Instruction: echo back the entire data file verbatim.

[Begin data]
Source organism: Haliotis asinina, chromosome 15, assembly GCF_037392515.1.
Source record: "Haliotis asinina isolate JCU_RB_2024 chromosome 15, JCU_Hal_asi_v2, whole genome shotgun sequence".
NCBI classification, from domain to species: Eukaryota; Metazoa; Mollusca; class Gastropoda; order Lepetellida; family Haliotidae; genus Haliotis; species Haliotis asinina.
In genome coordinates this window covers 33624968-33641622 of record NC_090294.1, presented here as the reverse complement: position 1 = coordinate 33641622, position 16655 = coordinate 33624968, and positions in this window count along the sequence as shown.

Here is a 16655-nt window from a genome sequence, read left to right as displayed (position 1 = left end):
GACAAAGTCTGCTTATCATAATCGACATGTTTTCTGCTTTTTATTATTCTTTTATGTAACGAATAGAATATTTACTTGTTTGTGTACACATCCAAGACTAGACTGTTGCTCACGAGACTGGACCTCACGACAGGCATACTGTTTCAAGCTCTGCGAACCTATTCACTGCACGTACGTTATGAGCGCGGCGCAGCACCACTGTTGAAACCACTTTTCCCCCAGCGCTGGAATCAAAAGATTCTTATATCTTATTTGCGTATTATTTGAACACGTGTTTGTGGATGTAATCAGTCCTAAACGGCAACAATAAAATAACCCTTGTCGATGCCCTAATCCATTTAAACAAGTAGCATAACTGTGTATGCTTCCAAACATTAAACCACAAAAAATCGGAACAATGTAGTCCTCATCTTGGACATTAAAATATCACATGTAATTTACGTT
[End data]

Source organism: Haliotis asinina, chromosome 15, assembly GCF_037392515.1.
Source record: "Haliotis asinina isolate JCU_RB_2024 chromosome 15, JCU_Hal_asi_v2, whole genome shotgun sequence".
NCBI classification, from domain to species: Eukaryota; Metazoa; Mollusca; class Gastropoda; order Lepetellida; family Haliotidae; genus Haliotis; species Haliotis asinina.
In genome coordinates this window covers 33624968-33641622 of record NC_090294.1, presented here as the reverse complement: position 1 = coordinate 33641622, position 16655 = coordinate 33624968, and positions in this window count along the sequence as shown.

Here is a 16655-nt window from a genome sequence, read left to right as displayed (position 1 = left end):
GACAAAGTCTGCTTATCATAATCGACATGTTTTCTGCTTTTTATTATTCTTTTATGTAACGAATAGAATATTTACTTGTTTGTGTACACATCCAAGACTAGACTGTTGCTCACGAGACTGGACCTCACGACAGGCATACTGTTTCAAGCTCTGCGAACCTATTCACTGCACGTACGTTATGAGCGCGGCGCAGCACCACTGTTGAAACCACTTTTCCCCCAGCGCTGGAATCAAAAGATTCTTATATCTTATTTGCGTATTATTTGAACACGTGTTTGTGGATGTAATCAGTCCTAAACGGCAACAATAAAATAACCCTTGTCGATGCCCTAATCCATTTAAACAAGTAGCATAACTGTGTATGCTTCCAAACATTAAACCACAAAAAATCGGAACAATGTAGTCCTCATCTTGGACATTAAAATATCACATGTAATTTACGTT